Relating to his own experience in Cheshire, Andrew notes the effects of Covid-19 and the difficulty it has led to in hospital discharge with nurses being pulled in every direction and unable to focus on conducting reviews and assessments. 

With pressure on workloads hitting unforeseen highs, this has in turn built up a backlog to where organisations may not be able to clear it up prior to ICS integration. The inability to catch up will impact budgets going forward and if an organisation hasn’t assessed or reviewed a patient, they are ultimately deflating current CHC expenditure. 

This will in turn lead into the following year when organisations will undoubtably be hit by the cost. Which is why it’s critical that we create a provision around this, as organisations will eventually feel the brunt of it when they finally catch up on reviews and assessments.

QIPP – how can data support targets?

With a number of financial risks to be considered and potential regulations around implementation, it’s also important to ask if data is being effectively leveraged for QIPP targets and how data can be used to help meet those targets?

Andrew notes how in Cheshire that they’ve been quite reliant on systems such as BroadCare and the data they pull from various reports to create a strong baseline of information. His team have already completed the QIPP work around ensuring processes are robust and follow the set framework, but when it comes to finances, they rely heavily on data to provide a baseline and use that to measure future performance.

It’s essential that stored information on patient systems is up to date and relevant. And the best way to achieve this process is through the proper staff training for sometimes complex and detailed systems like BroadCare.

Has QIPP had its day?

Another more general question to consider when discussing QIPP targets is whether they  

have a place in CHC?

Hayley quite strongly noted that we should absolutely be putting QIPP targets in and we should do so continually, even if we think we’ve exhausted it every year, it’s critical that we continue to push and push.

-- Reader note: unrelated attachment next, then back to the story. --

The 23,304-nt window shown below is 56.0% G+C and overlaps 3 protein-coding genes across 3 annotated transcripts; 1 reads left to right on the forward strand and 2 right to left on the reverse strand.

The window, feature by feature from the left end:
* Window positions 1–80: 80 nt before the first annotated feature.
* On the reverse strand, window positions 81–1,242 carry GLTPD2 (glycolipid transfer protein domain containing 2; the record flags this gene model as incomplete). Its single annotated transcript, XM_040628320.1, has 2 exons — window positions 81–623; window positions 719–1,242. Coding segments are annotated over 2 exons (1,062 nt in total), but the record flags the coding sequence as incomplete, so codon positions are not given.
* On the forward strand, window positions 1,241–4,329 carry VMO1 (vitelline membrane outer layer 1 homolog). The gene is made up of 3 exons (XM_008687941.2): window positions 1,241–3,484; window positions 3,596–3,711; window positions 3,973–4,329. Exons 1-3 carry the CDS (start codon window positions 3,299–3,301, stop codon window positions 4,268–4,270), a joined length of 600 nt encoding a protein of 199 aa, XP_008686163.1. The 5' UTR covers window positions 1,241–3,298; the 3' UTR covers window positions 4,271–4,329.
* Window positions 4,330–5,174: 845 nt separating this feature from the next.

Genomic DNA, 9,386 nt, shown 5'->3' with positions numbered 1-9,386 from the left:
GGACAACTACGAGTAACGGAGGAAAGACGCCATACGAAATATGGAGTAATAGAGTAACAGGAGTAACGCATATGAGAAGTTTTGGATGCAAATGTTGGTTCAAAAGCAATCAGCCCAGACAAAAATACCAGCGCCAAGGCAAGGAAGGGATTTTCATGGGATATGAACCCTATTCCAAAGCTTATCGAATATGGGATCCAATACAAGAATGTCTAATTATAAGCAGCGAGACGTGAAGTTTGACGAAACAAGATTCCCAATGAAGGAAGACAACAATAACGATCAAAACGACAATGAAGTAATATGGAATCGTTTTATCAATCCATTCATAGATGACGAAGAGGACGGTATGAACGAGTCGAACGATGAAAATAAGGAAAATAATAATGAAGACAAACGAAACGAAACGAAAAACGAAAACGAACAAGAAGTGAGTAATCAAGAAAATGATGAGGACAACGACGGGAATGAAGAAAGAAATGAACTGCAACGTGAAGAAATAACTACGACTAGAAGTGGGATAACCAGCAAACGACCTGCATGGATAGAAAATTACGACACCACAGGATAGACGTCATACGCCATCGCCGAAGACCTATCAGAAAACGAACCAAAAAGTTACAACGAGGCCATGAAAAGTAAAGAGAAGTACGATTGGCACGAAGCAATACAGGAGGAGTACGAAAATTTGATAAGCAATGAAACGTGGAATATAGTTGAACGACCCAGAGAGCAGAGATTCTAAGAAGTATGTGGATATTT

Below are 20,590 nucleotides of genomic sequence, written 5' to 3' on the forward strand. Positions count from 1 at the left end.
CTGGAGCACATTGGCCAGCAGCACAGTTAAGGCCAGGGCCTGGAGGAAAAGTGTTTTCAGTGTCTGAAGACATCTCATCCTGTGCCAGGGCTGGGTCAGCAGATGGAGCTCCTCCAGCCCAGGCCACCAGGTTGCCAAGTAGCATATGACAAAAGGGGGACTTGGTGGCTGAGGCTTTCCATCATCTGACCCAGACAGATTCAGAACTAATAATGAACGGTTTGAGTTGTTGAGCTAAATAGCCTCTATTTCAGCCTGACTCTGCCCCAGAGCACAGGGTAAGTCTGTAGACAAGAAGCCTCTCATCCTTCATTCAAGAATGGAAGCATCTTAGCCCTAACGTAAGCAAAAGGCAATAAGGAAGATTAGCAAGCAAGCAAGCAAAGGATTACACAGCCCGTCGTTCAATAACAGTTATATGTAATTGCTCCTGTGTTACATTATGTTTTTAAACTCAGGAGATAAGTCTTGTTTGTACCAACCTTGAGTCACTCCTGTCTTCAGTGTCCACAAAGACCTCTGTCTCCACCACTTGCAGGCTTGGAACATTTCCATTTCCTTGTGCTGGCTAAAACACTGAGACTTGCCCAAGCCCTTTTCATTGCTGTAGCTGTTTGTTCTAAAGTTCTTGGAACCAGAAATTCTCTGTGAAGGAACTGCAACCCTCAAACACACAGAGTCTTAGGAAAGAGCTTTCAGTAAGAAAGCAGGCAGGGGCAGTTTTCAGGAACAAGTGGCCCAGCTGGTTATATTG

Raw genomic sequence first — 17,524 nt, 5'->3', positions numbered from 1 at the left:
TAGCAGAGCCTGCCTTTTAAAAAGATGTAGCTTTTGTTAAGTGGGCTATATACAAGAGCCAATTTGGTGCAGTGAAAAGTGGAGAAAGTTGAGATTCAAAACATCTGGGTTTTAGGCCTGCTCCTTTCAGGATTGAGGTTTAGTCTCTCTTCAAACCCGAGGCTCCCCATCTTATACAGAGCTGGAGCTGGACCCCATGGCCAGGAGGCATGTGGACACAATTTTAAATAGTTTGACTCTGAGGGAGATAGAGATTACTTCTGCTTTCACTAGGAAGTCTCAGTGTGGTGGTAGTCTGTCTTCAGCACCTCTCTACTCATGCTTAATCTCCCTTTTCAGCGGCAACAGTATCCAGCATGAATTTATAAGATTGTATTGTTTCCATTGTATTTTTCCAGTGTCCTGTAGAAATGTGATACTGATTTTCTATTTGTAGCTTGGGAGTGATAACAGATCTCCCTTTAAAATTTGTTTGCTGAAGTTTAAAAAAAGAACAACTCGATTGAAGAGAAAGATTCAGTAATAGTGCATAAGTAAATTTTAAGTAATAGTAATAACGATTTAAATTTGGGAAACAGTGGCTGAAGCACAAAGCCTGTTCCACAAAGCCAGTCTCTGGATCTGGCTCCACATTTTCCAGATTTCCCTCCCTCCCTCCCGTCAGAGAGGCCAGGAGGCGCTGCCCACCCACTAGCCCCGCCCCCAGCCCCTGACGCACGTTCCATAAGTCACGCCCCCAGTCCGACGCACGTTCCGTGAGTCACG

“We are custodians of taxpayers money, and we’ve got make sure we get full value on that”, said Hayley. 

How well can data predict the future? 

The shift to ICS also creates an opportunity to improve data quality and lead to the question as to whether we use data enough to deliver CHC and forecast for future spikes in activity?

Many CCGs rely heavily on reports from their respective databases which in turn helps manage the sheer volume of patients and forecast those, as well as accrue for the costs we have yet incurred.

In Cheshire, Andrew notes that they use the funded care report to look and benchmark their CCG against other local and paired CCGs to help spot trends and activity. The data points and eligibility rates from a report such as that help feed the future forecasting to help organisations better understand where CHC may go in that particular year.

“By analysing the trend data and forecasting, we can then build in a percentage increase that might be either patient or price related so that we’re prepared throughout the year and understand our financial liability”, said Andrew.

To learn more about the financial and data risks within CHC and how to manage them, please contact Harry Bourton at Harry.Bourton@chshealthcare.co.uk to find out more.

CHS Healthcare has been supporting CCGs with Continuing Healthcare nationally since 2013 and are well-placed to support CCGs and local authorities to tackle their current and ongoing priorities. For more information, contact enquiries@chshealthcare.co.uk to discuss your needs.

You can access a recording of the webinar here: https://chshealthcare.co.uk/events/webinar-driving-quality-safety-and-efficiency-with-data-in-continuing-healthcare/

As originally seen on LinkedIn